STATE COLLEGE, Pa. -- Penn State president Rodney Erickson is trying to address the perception that the university isn't being as open and honest as it could be in the wake of the Jerry Sandusky scandal.
Erickson said in remarks Friday to the university's Board of Trustees that he's continuing to reach out to alumni, students and other groups and working to be more accountable.
The trustees are meeting for the first time since the chaotic week in November after dozens of child sex abuse charges were brought against Sandusky, a retired assistant football coach who had been highly regarded for his charity work with children.
Some alumni are calling for wholesale changes in the board's makeup and more transparency from the board and administration.
"I also believe openness and communication are the best way to move Penn State forward," Erickson said.
He called the past two months an "extraordinarily trying time" for the school, and said the university is cooperating with several ongoing investigations related to the Sandusky case.
The meeting, in the ballroom of a campus hotel, drew a larger-than-normal crowd of at least 200 people, including a couple of candidates hoping to win election to the board this spring.
Former Penn State running back Franco Harris, a vocal critic of the administration and supporter of ousted coach Joe Paterno, also attended.
Some alumni and former players, Harris among them, have been critical of the 32-member board for how they handled Paterno's dismissal four days after Sandusky was charged Nov. 5.
After remaining mostly silent the past two months, trustees this week began to divulge the reasons behind their actions, hoping to sway skeptics and critics seeking change.
Leadership positions were up for election at Friday's meeting. In the morning, the board also heard a very broad presentation on the school's athletic programs.
"We have lots of things that we need to do in terms of the board and how it operates, and I think you'll see some positive things come out of that," trustee Mark Dambly said Thursday.
The handling of the Sandusky scandal has sparked unprecedented interest among potential candidates for three alumni-elected seats on the board that are up for a vote this spring.
Typically, about six to 12 candidates step forward. But the group Penn Staters for Responsible Stewardship alone has received 30 applications seeking an endorsement. The group started in mid-November, growing out of what a spokeswoman said was a common frustration among members over a lack of due process at the school for Paterno.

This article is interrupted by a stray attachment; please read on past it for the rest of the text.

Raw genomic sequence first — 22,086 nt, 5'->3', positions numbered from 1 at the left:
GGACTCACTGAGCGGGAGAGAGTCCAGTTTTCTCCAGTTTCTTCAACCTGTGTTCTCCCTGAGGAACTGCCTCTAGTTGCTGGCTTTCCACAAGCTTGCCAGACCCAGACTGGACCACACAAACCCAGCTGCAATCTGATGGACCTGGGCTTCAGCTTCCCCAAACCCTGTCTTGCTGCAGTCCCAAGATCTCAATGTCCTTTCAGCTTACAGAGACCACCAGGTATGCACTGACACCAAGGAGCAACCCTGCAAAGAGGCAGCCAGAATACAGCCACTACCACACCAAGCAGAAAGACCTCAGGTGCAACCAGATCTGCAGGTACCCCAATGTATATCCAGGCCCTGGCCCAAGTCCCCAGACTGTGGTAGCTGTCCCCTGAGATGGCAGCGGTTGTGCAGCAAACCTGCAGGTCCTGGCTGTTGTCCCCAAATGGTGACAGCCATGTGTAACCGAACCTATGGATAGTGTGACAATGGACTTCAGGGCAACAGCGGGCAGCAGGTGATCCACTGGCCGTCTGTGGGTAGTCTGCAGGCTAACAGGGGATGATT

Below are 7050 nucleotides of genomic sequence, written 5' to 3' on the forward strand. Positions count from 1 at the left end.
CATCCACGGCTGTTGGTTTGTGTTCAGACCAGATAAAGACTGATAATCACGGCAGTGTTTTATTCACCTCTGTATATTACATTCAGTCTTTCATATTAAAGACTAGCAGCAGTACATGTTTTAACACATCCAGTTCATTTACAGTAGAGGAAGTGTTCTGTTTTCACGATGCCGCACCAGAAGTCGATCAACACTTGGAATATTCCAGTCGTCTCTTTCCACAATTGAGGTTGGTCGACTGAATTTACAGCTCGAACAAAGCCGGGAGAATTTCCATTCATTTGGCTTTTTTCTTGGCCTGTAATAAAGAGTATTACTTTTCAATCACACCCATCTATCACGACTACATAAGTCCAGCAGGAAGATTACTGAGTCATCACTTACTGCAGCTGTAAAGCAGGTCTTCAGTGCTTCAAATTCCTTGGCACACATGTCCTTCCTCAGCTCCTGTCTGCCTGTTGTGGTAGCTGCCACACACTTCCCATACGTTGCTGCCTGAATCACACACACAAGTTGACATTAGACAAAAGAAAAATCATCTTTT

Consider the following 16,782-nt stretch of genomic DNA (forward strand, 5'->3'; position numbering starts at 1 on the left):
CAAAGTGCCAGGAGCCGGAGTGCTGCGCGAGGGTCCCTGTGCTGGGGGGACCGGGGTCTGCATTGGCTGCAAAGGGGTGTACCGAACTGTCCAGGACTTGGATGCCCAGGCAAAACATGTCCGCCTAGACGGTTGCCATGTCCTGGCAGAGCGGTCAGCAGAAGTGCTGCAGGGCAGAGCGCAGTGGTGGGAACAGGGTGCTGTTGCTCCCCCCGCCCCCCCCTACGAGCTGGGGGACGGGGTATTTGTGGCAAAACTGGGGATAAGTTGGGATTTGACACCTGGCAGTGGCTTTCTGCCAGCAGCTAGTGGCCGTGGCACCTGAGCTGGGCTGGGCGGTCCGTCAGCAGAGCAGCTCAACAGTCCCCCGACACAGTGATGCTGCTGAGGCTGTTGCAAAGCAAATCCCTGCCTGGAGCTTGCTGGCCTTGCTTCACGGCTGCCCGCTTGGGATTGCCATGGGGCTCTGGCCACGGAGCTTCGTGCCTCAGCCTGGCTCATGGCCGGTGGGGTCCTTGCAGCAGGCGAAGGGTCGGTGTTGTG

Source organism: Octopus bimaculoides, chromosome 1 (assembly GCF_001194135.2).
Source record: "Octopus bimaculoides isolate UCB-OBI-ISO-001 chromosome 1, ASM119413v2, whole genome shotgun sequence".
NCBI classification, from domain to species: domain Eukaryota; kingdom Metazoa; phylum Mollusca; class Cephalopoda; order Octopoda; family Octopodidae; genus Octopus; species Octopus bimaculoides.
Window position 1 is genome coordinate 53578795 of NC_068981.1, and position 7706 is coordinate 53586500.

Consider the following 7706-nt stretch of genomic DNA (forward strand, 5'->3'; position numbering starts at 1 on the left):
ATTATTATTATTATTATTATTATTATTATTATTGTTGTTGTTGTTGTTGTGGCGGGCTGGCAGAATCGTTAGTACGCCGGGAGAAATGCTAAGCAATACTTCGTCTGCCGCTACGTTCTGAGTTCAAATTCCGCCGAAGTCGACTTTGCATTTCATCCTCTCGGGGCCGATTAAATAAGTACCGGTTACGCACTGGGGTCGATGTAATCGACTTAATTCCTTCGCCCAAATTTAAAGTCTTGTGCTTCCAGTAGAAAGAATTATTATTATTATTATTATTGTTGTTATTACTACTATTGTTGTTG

Comments this week by the trustees about why the board ousted Paterno Nov. 9 failed to convince the alumni group.
Trustees interviewed Thursday by The Associated Press said they decided to force Paterno out in part because he didn't meet a moral obligation to do more to alert authorities about a child sex abuse allegation against Sandusky.
The trustees also cited statements from Paterno in the days and hours leading to his dismissal -- after nearly a half-century of leading the Nittany Lions -- that they believed challenged the trustees' authority. Board members saw that as inappropriate, particularly at a time of intense scrutiny over the Sandusky case.
The head coach had testified before a state grand jury about a 2002 allegation against Sandusky that was passed on to him by a graduate assistant. A day after that graduate assistant, Mike McQueary, came to see him, Paterno relayed the accusations to his superiors, one of whom oversaw campus police. Board members didn't believe that was enough.
"There's an obligation, a moral responsibility, for all adults to watch out for children, either your own or someone else," Dambly said. "It was in our opinion that Joe Paterno did not meet his moral obligation and for that reason -- me, personally for that reason, I felt he could no longer lead the university and it was unanimous."
But Dambly and three other trustees interviewed Thursday on the Penn State campus said they still intended to honor Paterno's accomplishments and contributions to the school. He won a Division I-record 409 games in 46 seasons, and the Paterno family has donated millions of dollars to the school.
"Obviously Joe Paterno is a worldwide icon and has done a tremendous amount for the university," trustee Joel Myers said. "We have sorrow and all kinds of emotions, empathy, sympathy for what has occurred. That's universal.
"But the university, this institution is greater than one person."
An attorney for Paterno called the board's comments self-serving and unsupported by the facts. Paterno fully reported what he knew to the people responsible for campus investigations, lawyer Wick Sollers said.
"He did what he thought was right with the information he had at the time," Sollers said.
In a separate statement, Penn Staters for Responsible Stewardship said the board's comments have "done nothing but raise additional questions."
Dambly insisted Paterno was not fired, although he never appeared as coach again. He remains a tenured faculty member.
On Friday, Erickson also outlined his goals for the coming year, which he said could be challenging because of tightening budget strings. He said the school needed to focus on its "core business" of academics.
Erickson, who plans to step down in 2014, also said the university "must always be mindful of the need for institutional humility, integrity and resolve ... Let us seek balance in our words and deeds."